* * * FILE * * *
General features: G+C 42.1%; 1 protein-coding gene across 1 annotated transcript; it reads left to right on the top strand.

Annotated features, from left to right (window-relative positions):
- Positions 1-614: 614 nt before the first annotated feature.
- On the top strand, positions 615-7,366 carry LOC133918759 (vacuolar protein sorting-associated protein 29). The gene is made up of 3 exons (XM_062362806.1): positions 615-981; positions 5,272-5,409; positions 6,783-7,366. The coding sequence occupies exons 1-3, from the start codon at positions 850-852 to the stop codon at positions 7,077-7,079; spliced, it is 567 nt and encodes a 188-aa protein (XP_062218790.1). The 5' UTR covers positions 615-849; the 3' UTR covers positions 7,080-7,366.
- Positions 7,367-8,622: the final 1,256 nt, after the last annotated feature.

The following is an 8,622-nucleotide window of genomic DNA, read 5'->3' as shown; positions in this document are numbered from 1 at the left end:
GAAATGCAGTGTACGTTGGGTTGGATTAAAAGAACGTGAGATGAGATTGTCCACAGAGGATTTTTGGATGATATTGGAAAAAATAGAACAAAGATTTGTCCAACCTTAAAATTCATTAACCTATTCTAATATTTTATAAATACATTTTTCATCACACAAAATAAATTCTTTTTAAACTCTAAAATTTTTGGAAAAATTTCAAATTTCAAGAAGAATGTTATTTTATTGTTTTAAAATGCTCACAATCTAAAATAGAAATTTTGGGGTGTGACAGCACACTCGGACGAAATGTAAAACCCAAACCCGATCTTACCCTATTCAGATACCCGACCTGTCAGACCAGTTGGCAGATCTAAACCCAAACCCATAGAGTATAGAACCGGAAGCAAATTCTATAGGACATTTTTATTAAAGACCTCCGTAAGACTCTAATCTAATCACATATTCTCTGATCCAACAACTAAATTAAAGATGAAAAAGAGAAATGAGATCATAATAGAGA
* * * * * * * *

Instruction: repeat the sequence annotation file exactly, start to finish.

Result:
General features: G+C 42.1%; 1 protein-coding gene across 1 annotated transcript; it reads left to right on the top strand.

Annotated features, from left to right (window-relative positions):
- Positions 1-614: 614 nt before the first annotated feature.
- On the top strand, positions 615-7,366 carry LOC133918759 (vacuolar protein sorting-associated protein 29). The gene is made up of 3 exons (XM_062362806.1): positions 615-981; positions 5,272-5,409; positions 6,783-7,366. The coding sequence occupies exons 1-3, from the start codon at positions 850-852 to the stop codon at positions 7,077-7,079; spliced, it is 567 nt and encodes a 188-aa protein (XP_062218790.1). The 5' UTR covers positions 615-849; the 3' UTR covers positions 7,080-7,366.
- Positions 7,367-8,622: the final 1,256 nt, after the last annotated feature.

The following is an 8,622-nucleotide window of genomic DNA, read 5'->3' as shown; positions in this document are numbered from 1 at the left end:
GAAATGCAGTGTACGTTGGGTTGGATTAAAAGAACGTGAGATGAGATTGTCCACAGAGGATTTTTGGATGATATTGGAAAAAATAGAACAAAGATTTGTCCAACCTTAAAATTCATTAACCTATTCTAATATTTTATAAATACATTTTTCATCACACAAAATAAATTCTTTTTAAACTCTAAAATTTTTGGAAAAATTTCAAATTTCAAGAAGAATGTTATTTTATTGTTTTAAAATGCTCACAATCTAAAATAGAAATTTTGGGGTGTGACAGCACACTCGGACGAAATGTAAAACCCAAACCCGATCTTACCCTATTCAGATACCCGACCTGTCAGACCAGTTGGCAGATCTAAACCCAAACCCATAGAGTATAGAACCGGAAGCAAATTCTATAGGACATTTTTATTAAAGACCTCCGTAAGACTCTAATCTAATCACATATTCTCTGATCCAACAACTAAATTAAAGATGAAAAAGAGAAATGAGATCATAATAGAGA